at the door of the men's apartments to say he had been sent here by the
Empress. And when Belisarius heard that, he drew up his arms and legs
onto the couch and lay down on his back, ready for the end. So far had
all manhood left him.
Quadratus, however, approached only to hand him a letter from the Queen.
And thus the letter read: "You know, Sir, your offense against us. But
because I am greatly indebted to your wife, I have decided to dismiss
all charges against you and give her your life. So for the future you
may be of good cheer as to your personal safety and that of your
property; but we shall know by what happens to you how you conduct
yourself toward her."
When Belisarius read this intoxicated with joy and yearning to give
evidence of his gratitude, he leapt from his couch and prostrated
himself at the feet of his wife. With each hand fondling one of her
legs, licking with his tongue the sole of first one of her feet and then
the other, he cried that she was the cause of his life and of his
safety: henceforth he would be her faithful slave, instead of her lord
The Empress then gave thirty gold centenaries of his property to the
Emperor, and returned what was left to Belisarius. This is what happened
to the great general to whom destiny had not long before given both
Gelimer and Vitiges to be captives of his spear! But the wealth that
this subject of theirs had acquired had long ago gnawed jealous wounds
in the hearts of Justinian and Theodora, who deemed it grown too big for
any but the imperial coffers. And they said he had concealed most of
Gelimer's and Vitiges's moneys, which by conquest belonged to the State
and had handed over only a small fraction, hardly worth accepting by an
Emperor. Yet, when they counted the labors the man had accomplished, and
the cries of reproach they might arouse among the people, since they
had no credible pretext for punishing him, they kept their peace: until
now, when the Empress, discovering him out of his senses with terror, at
one fell stroke managed to become mistress of all his fortune.
To tie him further to her, she betrothed Joannina, Belisarius's only daughter, to Anastasius her nephew.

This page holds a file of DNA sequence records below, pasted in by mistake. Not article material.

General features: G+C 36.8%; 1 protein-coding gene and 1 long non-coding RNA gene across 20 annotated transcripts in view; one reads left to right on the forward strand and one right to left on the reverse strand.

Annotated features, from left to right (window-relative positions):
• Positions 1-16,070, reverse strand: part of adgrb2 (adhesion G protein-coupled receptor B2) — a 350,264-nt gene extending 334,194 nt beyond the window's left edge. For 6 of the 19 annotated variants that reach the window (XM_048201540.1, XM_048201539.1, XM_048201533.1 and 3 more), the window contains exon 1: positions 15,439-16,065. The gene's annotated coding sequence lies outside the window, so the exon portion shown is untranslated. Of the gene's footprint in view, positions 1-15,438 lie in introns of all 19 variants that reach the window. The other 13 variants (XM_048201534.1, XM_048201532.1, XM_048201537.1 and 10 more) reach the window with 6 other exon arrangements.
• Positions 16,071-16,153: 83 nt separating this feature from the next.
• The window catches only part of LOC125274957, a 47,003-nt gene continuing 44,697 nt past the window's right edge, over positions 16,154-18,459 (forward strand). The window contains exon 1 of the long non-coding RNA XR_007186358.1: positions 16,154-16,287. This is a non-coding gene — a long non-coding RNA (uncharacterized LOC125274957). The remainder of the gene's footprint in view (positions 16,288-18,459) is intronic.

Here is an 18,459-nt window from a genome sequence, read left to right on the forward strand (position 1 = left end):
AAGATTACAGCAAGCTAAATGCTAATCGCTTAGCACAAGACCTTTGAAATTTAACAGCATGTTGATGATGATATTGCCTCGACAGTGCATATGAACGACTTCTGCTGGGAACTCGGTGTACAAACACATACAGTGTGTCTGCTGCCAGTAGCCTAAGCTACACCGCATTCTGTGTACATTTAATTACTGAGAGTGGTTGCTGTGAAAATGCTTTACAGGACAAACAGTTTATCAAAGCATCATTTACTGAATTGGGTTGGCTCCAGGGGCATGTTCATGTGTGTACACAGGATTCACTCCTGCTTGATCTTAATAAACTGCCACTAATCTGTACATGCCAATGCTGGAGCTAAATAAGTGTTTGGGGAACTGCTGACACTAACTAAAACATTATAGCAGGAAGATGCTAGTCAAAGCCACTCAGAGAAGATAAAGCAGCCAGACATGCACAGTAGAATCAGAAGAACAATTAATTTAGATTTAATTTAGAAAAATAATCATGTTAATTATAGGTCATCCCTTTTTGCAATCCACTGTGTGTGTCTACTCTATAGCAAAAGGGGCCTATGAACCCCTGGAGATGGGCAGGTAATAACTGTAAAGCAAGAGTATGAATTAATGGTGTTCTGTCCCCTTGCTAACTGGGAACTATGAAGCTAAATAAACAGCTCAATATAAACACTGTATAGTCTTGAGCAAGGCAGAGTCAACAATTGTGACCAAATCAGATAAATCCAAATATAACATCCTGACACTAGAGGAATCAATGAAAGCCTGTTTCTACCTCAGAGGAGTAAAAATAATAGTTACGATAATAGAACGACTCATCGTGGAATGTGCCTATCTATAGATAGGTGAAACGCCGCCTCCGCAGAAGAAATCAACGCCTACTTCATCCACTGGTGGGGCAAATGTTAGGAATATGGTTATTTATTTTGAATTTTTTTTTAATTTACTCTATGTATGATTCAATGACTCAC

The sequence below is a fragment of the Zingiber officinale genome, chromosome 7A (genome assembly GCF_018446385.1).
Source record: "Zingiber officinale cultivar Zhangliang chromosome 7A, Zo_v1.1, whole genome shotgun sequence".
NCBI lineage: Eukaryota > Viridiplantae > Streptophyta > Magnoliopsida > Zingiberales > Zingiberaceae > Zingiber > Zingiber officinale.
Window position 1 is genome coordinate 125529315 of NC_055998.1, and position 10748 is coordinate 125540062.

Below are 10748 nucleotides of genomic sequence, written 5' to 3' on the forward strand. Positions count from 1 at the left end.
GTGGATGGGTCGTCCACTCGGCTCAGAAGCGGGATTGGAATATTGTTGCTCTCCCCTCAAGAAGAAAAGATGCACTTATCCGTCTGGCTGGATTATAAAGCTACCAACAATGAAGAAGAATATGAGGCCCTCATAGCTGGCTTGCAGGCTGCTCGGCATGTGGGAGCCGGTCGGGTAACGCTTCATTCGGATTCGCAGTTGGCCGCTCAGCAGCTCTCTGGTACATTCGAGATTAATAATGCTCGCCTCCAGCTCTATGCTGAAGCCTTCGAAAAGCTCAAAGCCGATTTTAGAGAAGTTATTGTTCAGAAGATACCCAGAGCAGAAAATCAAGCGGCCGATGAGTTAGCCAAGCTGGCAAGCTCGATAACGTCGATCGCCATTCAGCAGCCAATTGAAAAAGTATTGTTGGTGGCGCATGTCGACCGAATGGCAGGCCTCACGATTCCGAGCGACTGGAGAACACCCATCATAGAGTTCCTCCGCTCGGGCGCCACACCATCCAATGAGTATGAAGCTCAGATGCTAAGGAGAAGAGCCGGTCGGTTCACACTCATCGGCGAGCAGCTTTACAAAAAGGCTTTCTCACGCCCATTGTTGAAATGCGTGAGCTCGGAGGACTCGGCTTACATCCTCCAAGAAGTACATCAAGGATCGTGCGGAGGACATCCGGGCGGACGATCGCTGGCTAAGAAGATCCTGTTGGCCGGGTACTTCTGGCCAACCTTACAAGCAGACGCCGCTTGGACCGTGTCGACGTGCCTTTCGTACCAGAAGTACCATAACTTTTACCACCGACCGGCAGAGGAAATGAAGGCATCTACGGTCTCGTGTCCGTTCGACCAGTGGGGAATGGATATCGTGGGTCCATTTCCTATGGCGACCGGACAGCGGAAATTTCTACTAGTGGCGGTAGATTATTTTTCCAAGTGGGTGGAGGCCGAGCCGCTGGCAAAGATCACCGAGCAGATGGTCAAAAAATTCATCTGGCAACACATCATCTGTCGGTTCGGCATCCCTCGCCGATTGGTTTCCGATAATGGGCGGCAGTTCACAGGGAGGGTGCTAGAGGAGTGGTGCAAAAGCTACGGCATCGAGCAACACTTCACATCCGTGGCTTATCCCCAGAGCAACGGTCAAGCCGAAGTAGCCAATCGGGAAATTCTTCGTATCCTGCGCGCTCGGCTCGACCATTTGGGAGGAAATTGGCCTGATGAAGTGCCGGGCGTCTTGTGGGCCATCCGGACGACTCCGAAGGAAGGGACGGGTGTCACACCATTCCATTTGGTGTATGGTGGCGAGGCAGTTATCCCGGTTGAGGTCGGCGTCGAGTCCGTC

Belisarius now asked to be given back his old command, and as General of
the East lead the Roman armies once more against Chosroes and the
Medes; but Antonina would not hear of it. It was there she had been
insulted by him before, she said, and she never wanted to see the place
again. Accordingly, Belisarius was instead made Count of the imperial
remounts, and fared forth a second time to Italy; agreeing with the
Emperor, they say, not to ask him at any time for money toward this war,
but to prepare all the military equipment from his private purse.
Now everybody took it for granted that Belisarius had arranged this with
his wife and made the agreement about the expedition with the Emperor,
merely so as to get away from his humiliating position in
Constantinople; and that as soon as he had gotten outside the city, he
intended to take up arms and retaliate, nobly and as becomes a man,
against his wife and those who had done him wrong. Instead, he made
light of all he had experienced, forgot or discounted his word of honor
to Photius and his other friends, and followed his wife about in a
perfect ecstasy of love: and that when she had now arrived at the age of
However, as soon as he arrived in Italy, some new and different trouble
happened with each fresh day, for even Providence had turned against
him. For the plans this General had laid in the former campaign against
Theodatus and Vitiges, though they did not seem to be fitting to the
event, usually turned out to his advantage; while now, though he was
credited with laying better plans, as was to be expected after his
previous experience in warfare, they all turned out badly: so that the
final judgment was that he had no sense of strategy.
Indeed, it is not by the plans of men, but by the hand of God that the
affairs of men are directed; and this men call Fate, not knowing the
reason for what things they see occur; and what seems to be without
cause is easy to call the accident of chance. Still, this is a matter
every mortal will decide for himself according to his taste.